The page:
Cheryl & Kyle discuss TOMS “One for One”Download the PDF & Receive our Monthly Updates
TOMS has extended its brand, and its brand voice, and taking its social conscious nature with it. TOMS has extended its brand reach from shoes to coffee with the launch of TOMS Roasting Company. Along for the ride, its One for One brand driver. Buy a bag of coffee, and TOMS will give one week of clean water to a person in need.
From shoes to coffee? From a brand extension perspective, it’s a logical step. TOMS staff travels the world gifting shoes to the kids in need. Why not so bring back some Guatemala or Rwanda coffees as another way of supporting both the local coffee growers, and helping provide clean water to those without. The shoes are nice and comfy but they don’t last forever and loyal customers are replacing them fairly often at a Whole Foods near you. Now you can buy a pair of shoes, and a bag of coffee a couple of aisles over. A real consumable such as coffee, for loyal customers with the social conscience mind set makes sense.
There’s a lesson here beyond the One for One platform that sets TOMS apart. TOMS gets branding. TOMS foray into the world of java is a great example of how brand extension should work. TOMS Roasting brings along the original brand values and voice, and instantly sets its coffee apart from all the others.
TOMS is our hometown brand based in Santa Monica and Venice. We love the revolution TOMS began with its One for One campaign for shoes. TOMS social consciousness has spawned a number of copycats (imitation is the sincerest form of flattery). In this case, the more the merrier since the “give” is tangible and transformative.
Check out my chat with brand innovation whiz Kyle Hermans. We got together at yogitoes, another local socially conscious brand, where we discussed TOMS. The TOMS business model is indeed the subject of copycats, albeit well intentioned ones. First there was Warby Parker glasses. The latest copy cat? Buy a luxury condo and build a $2500 house in Cambodia. Fast Company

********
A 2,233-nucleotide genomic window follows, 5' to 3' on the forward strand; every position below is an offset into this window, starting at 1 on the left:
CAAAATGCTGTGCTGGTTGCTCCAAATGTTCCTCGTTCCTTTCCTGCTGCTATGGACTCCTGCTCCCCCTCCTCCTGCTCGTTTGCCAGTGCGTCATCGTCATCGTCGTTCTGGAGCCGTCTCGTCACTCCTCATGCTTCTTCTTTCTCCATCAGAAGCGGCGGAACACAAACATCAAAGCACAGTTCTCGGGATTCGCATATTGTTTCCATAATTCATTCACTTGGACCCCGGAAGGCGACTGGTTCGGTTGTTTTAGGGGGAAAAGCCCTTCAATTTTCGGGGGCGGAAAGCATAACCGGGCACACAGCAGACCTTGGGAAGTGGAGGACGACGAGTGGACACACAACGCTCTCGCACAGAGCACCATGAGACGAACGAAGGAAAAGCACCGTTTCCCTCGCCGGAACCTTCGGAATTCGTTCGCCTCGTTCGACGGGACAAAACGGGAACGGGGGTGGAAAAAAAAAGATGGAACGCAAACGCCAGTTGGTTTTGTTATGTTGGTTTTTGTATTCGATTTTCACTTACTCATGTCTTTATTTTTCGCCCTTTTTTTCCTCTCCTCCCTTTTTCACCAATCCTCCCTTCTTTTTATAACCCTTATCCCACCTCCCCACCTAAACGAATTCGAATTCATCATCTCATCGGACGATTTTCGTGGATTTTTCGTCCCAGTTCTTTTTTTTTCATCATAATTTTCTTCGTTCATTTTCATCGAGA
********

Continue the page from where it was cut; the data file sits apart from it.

Whether its shoes, eyeglasses, water or a home in Cambodia, copy that!
Contributors Kyle Hermans and Cheryl Hodgson discuss TOMS Shoes, with its famous Buy One Give One program that captures the social conscience of the customers who wear its shoes. (Transcript provided.)
CH: We’re discussing whether or not brands should stand for something bigger than themselves, whether it’s social responsibility or having a vision beyond what their main product is and we were discussing TOMS Shoes as a great example of that. TOMS shoes and eyeglasses, which is actually founded and based right here in Santa Monica where we are.
KH: Yes, some interesting lessons are (if you take TOMS Shoes as this example) they chose to stand for something more than just shoes. They chose to stand for helping those that could not help themselves.
CH: And they have a brand driver called One for One, correct?
CH: …which means for each pair of shoes or eyeglasses that are bought through TOMS Shoes, they donate or give another pair to a child (primarily) in Guatemala, Latin-America, Africa, who might not otherwise have eyeglasses. And they’ve done this through community, haven’t they?
KH: Yes they sure have. And this is a great example for other brands. If you want to be one of those brands to take ownership and ask yourself that question: if I was going to stand for something bigger than just the thing that I’m producing, what would that be? I believe that in this day and age (or right now), that is a critical thing that a brand can really take on for themselves to differentiate themselves as they move forward. If you were going to stand for something bigger, if you were going to apply a service like a one-for-one, what would that be for you? Because here, what that starts to do, is it amasses community. It starts to, well, get more press but at the other side of it as economies and new markets are growing, if you are really helping to stimulate those and actually create growth in those and create awareness in those, you are helping build those communities. You are starting to help build trade, you are bringing different businesses together to make that vision happen. And it goes far beyond just the single product that the consumer ends up with. Sure, it’s answering a huge necessity and need for them but if you stand for something bigger, it’s going to take your brand to a much bigger space, I believe, and access you to a much bigger community.